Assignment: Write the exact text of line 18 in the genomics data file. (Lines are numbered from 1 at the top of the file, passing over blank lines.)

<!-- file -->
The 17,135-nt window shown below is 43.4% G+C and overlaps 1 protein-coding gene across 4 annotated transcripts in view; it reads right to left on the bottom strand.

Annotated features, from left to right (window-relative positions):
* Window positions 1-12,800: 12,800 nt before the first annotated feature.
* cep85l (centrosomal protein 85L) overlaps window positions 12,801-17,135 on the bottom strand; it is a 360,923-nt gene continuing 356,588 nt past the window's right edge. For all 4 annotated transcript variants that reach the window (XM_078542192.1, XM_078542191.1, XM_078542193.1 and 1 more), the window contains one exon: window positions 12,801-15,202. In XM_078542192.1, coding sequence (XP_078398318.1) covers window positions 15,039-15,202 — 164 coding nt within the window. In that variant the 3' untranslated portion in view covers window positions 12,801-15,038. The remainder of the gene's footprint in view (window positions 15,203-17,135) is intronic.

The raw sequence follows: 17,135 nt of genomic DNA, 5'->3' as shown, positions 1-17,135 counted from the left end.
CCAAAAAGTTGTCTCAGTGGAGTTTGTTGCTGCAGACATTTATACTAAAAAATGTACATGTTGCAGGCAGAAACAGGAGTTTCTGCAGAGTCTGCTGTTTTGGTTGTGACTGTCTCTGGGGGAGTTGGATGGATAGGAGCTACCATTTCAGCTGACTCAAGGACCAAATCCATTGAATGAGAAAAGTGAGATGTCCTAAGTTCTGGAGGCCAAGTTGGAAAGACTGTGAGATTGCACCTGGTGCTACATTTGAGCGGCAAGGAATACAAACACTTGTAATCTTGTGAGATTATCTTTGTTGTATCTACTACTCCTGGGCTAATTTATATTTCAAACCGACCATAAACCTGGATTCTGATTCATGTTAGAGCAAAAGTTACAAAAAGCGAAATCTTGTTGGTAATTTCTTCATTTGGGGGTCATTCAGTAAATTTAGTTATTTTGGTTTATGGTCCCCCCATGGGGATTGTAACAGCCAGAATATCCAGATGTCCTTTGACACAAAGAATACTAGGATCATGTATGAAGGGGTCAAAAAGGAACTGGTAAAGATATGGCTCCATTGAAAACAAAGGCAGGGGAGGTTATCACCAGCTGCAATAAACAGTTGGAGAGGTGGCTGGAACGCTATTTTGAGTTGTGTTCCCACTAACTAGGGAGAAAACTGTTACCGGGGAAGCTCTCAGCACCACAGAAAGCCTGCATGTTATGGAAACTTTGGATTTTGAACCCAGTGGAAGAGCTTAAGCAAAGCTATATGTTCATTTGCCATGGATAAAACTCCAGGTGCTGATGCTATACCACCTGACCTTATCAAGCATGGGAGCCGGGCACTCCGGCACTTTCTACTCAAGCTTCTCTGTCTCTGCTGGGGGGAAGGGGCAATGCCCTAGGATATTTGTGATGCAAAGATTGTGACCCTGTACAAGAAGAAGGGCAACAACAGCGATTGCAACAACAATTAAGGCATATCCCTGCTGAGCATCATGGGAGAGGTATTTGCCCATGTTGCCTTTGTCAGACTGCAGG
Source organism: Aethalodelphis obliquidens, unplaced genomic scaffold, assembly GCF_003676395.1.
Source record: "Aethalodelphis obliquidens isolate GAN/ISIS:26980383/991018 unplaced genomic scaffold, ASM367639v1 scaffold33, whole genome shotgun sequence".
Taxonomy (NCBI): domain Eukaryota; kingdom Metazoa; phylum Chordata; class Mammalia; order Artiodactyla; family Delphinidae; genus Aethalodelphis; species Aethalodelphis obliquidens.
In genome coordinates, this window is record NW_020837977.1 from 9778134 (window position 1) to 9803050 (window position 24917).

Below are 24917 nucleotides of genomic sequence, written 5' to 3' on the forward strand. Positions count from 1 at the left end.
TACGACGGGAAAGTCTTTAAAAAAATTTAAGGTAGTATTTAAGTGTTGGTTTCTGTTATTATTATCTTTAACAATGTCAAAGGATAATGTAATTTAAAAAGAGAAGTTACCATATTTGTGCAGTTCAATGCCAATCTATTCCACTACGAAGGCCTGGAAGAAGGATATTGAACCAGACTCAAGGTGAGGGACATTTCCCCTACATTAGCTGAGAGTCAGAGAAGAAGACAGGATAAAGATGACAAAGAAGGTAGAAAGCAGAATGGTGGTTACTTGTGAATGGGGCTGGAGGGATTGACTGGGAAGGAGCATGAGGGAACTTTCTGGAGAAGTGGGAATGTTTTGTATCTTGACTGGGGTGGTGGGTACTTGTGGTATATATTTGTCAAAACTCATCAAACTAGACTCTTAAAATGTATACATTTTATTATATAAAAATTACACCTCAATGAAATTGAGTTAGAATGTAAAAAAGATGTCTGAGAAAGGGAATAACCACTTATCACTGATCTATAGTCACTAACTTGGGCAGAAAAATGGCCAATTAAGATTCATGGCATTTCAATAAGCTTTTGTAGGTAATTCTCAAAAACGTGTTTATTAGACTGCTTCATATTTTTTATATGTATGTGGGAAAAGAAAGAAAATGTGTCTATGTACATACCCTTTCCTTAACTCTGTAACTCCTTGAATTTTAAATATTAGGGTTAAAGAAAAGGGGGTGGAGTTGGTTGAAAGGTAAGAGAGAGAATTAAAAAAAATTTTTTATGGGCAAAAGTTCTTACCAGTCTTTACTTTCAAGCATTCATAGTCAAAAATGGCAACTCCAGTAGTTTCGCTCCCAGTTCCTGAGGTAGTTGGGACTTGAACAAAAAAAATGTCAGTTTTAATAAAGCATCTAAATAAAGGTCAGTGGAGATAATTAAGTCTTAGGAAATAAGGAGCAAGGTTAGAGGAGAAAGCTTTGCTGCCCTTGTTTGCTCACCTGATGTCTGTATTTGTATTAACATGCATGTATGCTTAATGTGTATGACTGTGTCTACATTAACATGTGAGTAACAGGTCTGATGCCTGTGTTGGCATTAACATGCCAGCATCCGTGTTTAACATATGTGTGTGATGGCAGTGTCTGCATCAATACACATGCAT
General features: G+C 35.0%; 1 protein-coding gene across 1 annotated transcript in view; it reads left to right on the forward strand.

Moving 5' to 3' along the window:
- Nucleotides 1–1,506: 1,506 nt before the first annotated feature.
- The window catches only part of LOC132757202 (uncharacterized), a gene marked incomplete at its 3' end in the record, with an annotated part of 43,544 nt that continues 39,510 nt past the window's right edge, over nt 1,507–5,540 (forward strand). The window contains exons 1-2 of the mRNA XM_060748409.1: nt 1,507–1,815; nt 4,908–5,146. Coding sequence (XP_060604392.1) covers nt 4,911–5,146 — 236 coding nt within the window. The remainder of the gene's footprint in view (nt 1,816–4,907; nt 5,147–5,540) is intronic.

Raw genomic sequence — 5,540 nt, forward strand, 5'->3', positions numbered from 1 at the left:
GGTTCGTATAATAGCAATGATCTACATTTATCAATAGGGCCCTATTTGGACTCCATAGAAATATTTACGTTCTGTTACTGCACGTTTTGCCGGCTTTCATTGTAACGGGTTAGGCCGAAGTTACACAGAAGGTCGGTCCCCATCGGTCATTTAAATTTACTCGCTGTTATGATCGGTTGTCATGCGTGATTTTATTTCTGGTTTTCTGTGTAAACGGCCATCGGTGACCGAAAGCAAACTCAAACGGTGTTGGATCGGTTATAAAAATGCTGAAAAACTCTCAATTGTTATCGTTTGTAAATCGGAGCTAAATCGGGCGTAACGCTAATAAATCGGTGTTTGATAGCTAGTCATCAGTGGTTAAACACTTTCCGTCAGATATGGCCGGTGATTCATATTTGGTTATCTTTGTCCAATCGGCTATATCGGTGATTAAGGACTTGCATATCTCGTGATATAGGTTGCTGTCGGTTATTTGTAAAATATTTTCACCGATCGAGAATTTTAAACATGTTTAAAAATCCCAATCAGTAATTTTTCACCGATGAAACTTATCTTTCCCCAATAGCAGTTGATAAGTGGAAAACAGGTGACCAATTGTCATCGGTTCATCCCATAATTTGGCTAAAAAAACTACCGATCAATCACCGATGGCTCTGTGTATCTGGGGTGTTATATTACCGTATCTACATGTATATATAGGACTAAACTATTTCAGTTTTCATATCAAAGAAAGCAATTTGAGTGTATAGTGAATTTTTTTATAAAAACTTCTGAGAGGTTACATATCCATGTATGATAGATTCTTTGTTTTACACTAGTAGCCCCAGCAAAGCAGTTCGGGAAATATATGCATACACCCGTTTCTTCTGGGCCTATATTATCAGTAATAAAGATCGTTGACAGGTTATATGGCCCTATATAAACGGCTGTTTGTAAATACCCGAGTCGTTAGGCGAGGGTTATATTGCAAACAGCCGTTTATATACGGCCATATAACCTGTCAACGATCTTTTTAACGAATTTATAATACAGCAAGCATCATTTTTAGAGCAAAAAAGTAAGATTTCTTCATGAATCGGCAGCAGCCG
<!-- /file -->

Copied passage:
GGTTCGTATAATAGCAATGATCTACATTTATCAATAGGGCCCTATTTGGACTCCATAGAAATATTTACGTTCTGTTACTGCACGTTTTGCCGGCTTTCATTGTAACGGGTTAGGCCGAAGTTACACAGAAGGTCGGTCCCCATCGGTCATTTAAATTTACTCGCTGTTATGATCGGTTGTCATGCGTGATTTTATTTCTGGTTTTCTGTGTAAACGGCCATCGGTGACCGAAAGCAAACTCAAACGGTGTTGGATCGGTTATAAAAATGCTGAAAAACTCTCAATTGTTATCGTTTGTAAATCGGAGCTAAATCGGGCGTAACGCTAATAAATCGGTGTTTGATAGCTAGTCATCAGTGGTTAAACACTTTCCGTCAGATATGGCCGGTGATTCATATTTGGTTATCTTTGTCCAATCGGCTATATCGGTGATTAAGGACTTGCATATCTCGTGATATAGGTTGCTGTCGGTTATTTGTAAAATATTTTCACCGATCGAGAATTTTAAACATGTTTAAAAATCCCAATCAGTAATTTTTCACCGATGAAACTTATCTTTCCCCAATAGCAGTTGATAAGTGGAAAACAGGTGACCAATTGTCATCGGTTCATCCCATAATTTGGCTAAAAAAACTACCGATCAATCACCGATGGCTCTGTGTATCTGGGGTGTTATATTACCGTATCTACATGTATATATAGGACTAAACTATTTCAGTTTTCATATCAAAGAAAGCAATTTGAGTGTATAGTGAATTTTTTTATAAAAACTTCTGAGAGGTTACATATCCATGTATGATAGATTCTTTGTTTTACACTAGTAGCCCCAGCAAAGCAGTTCGGGAAATATATGCATACACCCGTTTCTTCTGGGCCTATATTATCAGTAATAAAGATCGTTGACAGGTTATATGGCCCTATATAAACGGCTGTTTGTAAATACCCGAGTCGTTAGGCGAGGGTTATATTGCAAACAGCCGTTTATATACGGCCATATAACCTGTCAACGATCTTTTTAACGAATTTATAATACAGCAAGCATCATTTTTAGAGCAAAAAAGTAAGATTTCTTCATGAATCGGCAGCAGCCG